Vivek Ramaswamy drops his 2024 Republican presidential bid and supports Trump

After coming a distant fourth in Iowa’s leadoff caucuses, biotech entrepreneur Vivek Ramaswamy suspended his pursuit for the Republican presidential nomination in 2024 and endorsed former President Donald Trump on Monday.

Ramaswamy stated that he made the choice after realizing that there was no way for him to advance in the race “absent things that we don’t want to see happen in this country.”

The 38-year-old political newcomer, who tried to emulate Trump’s emergence as a loud, wealthy outsider, claimed he called Trump earlier Monday evening to congratulate him on his Iowa victory. Florida Gov. Ron DeSantis finished second, with former UN Ambassador Nikki Haley finishing third.

Ramaswamy assured supporters gathering at a hotel in Des Moines that Trump “will have my full endorsement for the presidency.”

Vivek Ramaswamy drops his 2024 Republican presidential bid and supports Trump

“And I believe we’re going to do the right thing for this country,” he concluded. As a result, I’m asking you to join me in moving our America First movement to the next level.”

Ramaswamy “did a helluva job” in the campaign, Trump added in his victory speech a few minutes earlier. Ramaswamy stated that he would most likely appear with Trump in New Hampshire on Tuesday night and advised that DeSantis and Haley “follow suit” in resigning from the race.

Throughout the campaign, Ramaswamy mocked most of his opponents while hailing Trump as “the best president of the twenty-first century.” He emphasized, however, that Republicans should choose “fresh legs” while remaining committed to the America First program.

Ramaswamy’s tactics, particularly his demand for “revolution,” catapulted him into the mix of candidates hoping to dethrone Trump — or at the very least become a viable alternative. His decision to withdraw, however, is the latest indication that, despite being 77 years old and facing multiple criminal prosecutions, the former president still controls Republican politics and is the overwhelming favorite to win the GOP nominee for the third time in a row.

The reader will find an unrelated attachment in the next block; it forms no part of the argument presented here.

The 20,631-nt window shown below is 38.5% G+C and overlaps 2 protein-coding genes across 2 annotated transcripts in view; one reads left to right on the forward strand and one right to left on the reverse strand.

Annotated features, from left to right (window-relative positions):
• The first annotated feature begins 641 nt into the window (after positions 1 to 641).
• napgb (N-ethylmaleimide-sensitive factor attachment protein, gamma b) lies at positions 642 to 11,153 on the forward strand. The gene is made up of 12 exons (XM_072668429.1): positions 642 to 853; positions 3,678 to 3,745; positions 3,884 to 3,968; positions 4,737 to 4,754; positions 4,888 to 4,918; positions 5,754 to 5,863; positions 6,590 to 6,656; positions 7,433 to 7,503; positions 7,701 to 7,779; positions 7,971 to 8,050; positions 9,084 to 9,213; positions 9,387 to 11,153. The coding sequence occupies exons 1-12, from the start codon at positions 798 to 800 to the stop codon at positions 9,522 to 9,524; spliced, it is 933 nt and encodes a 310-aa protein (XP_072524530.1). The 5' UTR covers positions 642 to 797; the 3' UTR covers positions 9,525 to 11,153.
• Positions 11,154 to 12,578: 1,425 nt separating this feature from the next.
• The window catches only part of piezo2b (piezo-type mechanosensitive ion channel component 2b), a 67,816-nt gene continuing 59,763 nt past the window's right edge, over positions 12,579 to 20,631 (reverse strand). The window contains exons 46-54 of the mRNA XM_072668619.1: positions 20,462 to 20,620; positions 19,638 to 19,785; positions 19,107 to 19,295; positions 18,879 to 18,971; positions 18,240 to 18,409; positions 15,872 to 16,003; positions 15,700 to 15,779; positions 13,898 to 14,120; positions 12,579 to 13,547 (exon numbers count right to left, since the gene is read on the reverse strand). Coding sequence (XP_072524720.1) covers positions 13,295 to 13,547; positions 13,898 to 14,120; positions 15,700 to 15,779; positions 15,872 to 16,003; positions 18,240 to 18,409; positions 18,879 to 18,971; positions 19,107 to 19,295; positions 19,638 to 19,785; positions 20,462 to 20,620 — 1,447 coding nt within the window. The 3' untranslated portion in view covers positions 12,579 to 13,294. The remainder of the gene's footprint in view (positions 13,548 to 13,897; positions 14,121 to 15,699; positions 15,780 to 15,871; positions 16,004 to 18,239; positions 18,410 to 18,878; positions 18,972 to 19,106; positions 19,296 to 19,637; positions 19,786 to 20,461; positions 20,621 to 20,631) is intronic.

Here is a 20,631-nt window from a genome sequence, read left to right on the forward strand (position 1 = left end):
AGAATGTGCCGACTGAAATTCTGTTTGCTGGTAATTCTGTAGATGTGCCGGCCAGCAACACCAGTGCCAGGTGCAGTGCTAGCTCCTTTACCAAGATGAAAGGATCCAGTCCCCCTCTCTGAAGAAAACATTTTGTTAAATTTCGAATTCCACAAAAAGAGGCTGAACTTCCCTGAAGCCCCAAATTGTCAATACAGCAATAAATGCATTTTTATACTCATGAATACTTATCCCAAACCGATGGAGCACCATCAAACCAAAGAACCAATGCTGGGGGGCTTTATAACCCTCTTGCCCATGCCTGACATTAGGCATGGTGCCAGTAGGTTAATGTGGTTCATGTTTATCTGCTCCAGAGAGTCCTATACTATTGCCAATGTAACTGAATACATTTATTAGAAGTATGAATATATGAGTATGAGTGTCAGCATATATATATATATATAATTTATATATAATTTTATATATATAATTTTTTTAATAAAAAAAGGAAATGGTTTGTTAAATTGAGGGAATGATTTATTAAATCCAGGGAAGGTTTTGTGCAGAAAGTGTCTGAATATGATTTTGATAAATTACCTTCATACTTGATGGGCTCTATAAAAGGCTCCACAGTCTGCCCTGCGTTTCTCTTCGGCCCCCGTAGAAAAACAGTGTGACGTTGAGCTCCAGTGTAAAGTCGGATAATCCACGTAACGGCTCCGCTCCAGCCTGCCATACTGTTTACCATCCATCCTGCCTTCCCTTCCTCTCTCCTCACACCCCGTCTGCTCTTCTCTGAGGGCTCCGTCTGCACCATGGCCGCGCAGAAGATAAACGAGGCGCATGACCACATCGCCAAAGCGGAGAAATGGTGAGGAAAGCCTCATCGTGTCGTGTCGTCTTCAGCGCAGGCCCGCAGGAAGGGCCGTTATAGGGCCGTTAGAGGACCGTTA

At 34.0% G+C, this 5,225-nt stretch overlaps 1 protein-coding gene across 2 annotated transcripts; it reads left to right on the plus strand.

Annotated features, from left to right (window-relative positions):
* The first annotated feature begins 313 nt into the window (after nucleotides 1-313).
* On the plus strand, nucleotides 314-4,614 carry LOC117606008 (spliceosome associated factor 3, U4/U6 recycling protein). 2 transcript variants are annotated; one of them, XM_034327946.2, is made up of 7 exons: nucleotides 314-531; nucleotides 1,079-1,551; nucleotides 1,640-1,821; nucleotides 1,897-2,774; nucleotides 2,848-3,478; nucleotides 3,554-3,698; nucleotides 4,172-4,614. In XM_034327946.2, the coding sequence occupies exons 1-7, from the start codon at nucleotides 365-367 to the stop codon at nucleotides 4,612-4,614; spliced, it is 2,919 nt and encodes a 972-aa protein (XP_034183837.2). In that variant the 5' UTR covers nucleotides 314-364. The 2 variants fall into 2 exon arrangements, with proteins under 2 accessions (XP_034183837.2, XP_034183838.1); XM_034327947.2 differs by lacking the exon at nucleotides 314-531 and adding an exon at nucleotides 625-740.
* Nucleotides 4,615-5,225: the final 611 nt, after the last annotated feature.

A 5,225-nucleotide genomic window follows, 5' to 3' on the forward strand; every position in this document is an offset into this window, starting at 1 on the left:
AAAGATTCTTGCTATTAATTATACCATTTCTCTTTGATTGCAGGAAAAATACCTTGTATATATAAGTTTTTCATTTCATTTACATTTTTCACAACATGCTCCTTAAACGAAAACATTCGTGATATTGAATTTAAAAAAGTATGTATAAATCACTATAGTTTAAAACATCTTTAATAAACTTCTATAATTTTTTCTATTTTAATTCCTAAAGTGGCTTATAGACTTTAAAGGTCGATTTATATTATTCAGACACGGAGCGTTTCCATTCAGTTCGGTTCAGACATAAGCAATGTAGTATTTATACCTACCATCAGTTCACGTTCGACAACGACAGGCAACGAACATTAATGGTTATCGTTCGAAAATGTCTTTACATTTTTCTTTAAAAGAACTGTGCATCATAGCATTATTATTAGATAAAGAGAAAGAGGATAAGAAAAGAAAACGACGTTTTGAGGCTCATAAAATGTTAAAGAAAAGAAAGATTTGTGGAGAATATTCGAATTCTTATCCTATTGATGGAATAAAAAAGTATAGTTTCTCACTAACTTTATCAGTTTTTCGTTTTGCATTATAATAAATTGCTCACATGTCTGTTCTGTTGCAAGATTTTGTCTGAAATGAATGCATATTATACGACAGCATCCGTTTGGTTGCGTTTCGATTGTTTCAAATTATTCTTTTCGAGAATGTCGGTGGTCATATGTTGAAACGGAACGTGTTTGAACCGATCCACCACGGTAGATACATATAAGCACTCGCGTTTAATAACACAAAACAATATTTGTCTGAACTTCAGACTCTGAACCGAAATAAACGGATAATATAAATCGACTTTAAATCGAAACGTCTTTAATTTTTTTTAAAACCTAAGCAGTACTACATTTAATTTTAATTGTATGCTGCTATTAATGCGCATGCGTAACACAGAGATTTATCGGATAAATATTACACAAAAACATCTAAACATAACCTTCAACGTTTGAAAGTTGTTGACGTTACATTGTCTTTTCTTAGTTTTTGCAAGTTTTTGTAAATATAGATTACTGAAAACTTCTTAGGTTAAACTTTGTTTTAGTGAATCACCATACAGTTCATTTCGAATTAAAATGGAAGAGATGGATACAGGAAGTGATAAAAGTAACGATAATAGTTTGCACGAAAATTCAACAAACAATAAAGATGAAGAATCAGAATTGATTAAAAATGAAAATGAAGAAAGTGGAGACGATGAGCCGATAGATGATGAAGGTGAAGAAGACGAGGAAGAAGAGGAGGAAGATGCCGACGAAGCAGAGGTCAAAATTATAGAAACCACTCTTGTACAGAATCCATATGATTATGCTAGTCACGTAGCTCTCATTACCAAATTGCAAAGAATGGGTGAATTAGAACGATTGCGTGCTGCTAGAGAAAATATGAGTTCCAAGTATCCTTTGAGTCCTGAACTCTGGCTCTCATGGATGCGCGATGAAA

Ramaswamy’s defeat also demonstrates how tough it is for any Republican other than Trump to challenge party dogma, as the first-time candidate found little political reward for statements such as his opposition to Israeli and Ukrainian aid.

Ramaswamy stated that he might consider running for vice president.

“I’m not somebody who’s going to be able to speak anyone’s convictions but my own,” he was quoted as saying. “So, whether it’s the vice presidency or any other role, I’m going to evaluate what’s best for the future of this country.” But my number one commitment is to the truth.”

Ramaswamy, the son of Indian immigrants, rose to the highest levels of politics after amassing hundreds of millions of dollars at the convergence of hedge funds and pharmaceutical research, a career he mapped and nurtured while attending Harvard University and later Yale Law School.

He brought to his campaign the same brazen attitude he used to entice investors, even though the pharmaceuticals he promoted never made it to market.

“Do you want someone who grew up in this system to bring incremental reform?” “Do you want someone coming in from the outside?” he asked previously in the campaign, referring to his economic success as a foreshadowing of what he could do in the White House.

Ramaswamy dazzled numerous GOP audiences with a rapid-fire presentation on a variety of problems, skillfully blending his background and specific policy stances with conservative talking points.

He campaigned for the deportation of American-born offspring of illegal immigrants. He called the government’s narrative of the September 11, 2001, attacks into question and advocated for the dismissal of 75% of the federal staff.

He also advocated for raising the voting age in the United States. He chastised corporate America for putting a premium on diversity, equity, and inclusion.

Ramaswamy referred to his Republican opponents as “Dick Cheney in 3-inch heels” and chuckled when one of them branded him “scum.” But he always trod lightly around Trump, pledging to pardon the former president for any criminal crimes, including those relating to the insurgency at the United States Capitol on January 6, 2021.

Despite his boldness, Ramaswamy frequently ignored contradictory details, and his confidence occasionally got him into trouble.

He didn’t tell voters that he once called Trump’s denial of his 2020 defeat “abhorrent” or that he considered Jan. 6 to be a “dark day for democracy.” He would not specify whether he has invested in companies with “woke” diversity, equity, and inclusion programs.

His isolationist beliefs and allegations that US officials support Israel for personal financial gain enraged key conservative commentators, notably Fox News’ Sean Hannity.

Ramaswamy insisted on a higher goal: “I’ll keep us out of World War III and then revive national pride in this country.”

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